By Kendall McGee | April 21, 2021 at 6:30 PM EDT – Updated April 21 at 7:28 PM
WILMINGTON, N.C. (WECT) – A bill to save a federal fund that helps victims of crime is in the hands of the US Senate after already passing in the House.
Families, children and justice organizations alike have relied on funding from the Victim of Crime Act (VOCA) for decades now, but the fund is beginning to run dry.
The money supports advocacy centers, pays victims’ medical bills, funeral costs, and helps victims navigate the criminal justice system.
VOCA is fed, not by tax dollars, but on fees and fines collected from criminals. Once the DOJ collects the funds after a conviction, a set amount is dispersed to each state.
In the last several years though, the DOJ has settled more cases in non-traditional ways, with more deferred prosecutions or non-prosecution agreements. Because of the way the law is written, in those cases, the fees and fines are directed to the general fund, and not the VOCA.
It’s just one reason the fund hasn’t been replenishing at the same rate it has in years past. As a result, federal grants to victim services have decreased in the past several years.
The fund is running low and drastic cuts are expected, unless something changes.
That’s why advocates are pushing for legislators to pass the VOCA Fix Act.
People who work with victims firsthand have been fighting for change for years and fear what could happen if a fix isn’t passed soon.
“VOCA truly is the lifeblood for funding children’s advocacy centers and helping us be able to do the work we need to do. And if it goes away, centers will close and I’d say that that’s not just for children’s advocacy centers but for other victims service providers. Without that funding stream, there will not be services there and when a child discloses they’ve been abused, they need those resources and we don’t want to have a situation where a child has experienced abuse and then there’s no place for them to go,” said Denise Edwards, director of government affairs for the National Children’s Alliance.
It’s a national issue but it has faces you may know in our region. Workers in the DA’s office say this funding is the reason they’re able to help victims.
”We are frontline workers is what I like to call us,” said victim services coordinator Jalen Howard.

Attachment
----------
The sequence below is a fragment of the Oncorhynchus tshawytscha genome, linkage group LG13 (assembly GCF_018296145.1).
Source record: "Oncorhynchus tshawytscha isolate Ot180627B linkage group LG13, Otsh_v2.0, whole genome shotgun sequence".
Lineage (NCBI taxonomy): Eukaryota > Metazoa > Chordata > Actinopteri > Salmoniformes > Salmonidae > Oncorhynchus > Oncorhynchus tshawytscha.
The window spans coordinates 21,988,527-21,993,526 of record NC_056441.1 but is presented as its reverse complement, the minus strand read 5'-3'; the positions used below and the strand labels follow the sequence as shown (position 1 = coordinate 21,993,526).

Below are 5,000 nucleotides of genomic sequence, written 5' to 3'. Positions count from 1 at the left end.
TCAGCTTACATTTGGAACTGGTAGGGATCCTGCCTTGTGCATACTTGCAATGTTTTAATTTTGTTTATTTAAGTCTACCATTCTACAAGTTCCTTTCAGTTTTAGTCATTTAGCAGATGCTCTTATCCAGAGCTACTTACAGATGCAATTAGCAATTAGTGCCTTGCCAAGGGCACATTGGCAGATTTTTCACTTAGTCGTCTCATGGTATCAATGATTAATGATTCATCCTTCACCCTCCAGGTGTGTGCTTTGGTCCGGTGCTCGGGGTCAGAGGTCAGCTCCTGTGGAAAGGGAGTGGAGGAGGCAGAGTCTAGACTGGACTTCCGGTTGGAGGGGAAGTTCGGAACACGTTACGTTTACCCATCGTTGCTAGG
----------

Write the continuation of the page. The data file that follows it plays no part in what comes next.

Howard is the first person you’d meet in the courtroom if someone stole from you and you needed help. He’s on the team you’d call if you lost a child and needed to pay for a funeral, or needed to know when your attacker in a domestic violence case would be released from jail.
The New Hanover and Pender County DA’s office victim services coordinators hold the hands of countless victims, but they’re the ones that could be in trouble if changes aren’t made to VOCA. The district has six coordinators that are all funded through a VOCA grant that’s up for renewal in September.
“The people behind the district attorney’s reports and the police reports are the first contact for these victims and make sure the victims have a voice in our courthouse. They are the ones that we’re talking about, that the jobs could be eliminated if we don’t get this funding through,” explained DA Ben David.
Its not just the state’s 150 victim services coordinators at stake. Services like child advocacy centers that examine and interview abused children also heavily rely on the funds.
“Either we need to make this change, which is with non-tax dollars, or we’ve got two other not-so-great options: either finding the money somewhere else through tax dollars or spending cuts; or, you do without,” said Edwards.
The pandemic has only made things more dire with an anticipated surge in reports of abuse and a growing court backlog. But as the rest of the country turns the corner for a better tomorrow, those who help victims hope they come along for the ride and a resolution is found soon.
“We are here to pick up the pieces,” said victim services coordinator Patty Swank. “There’s a great need in all the aspects of things that these grants are funding, so we want to make it known that the role that we play in the court system, we’re here for a community and we’re here for the victims and it’s vital.”
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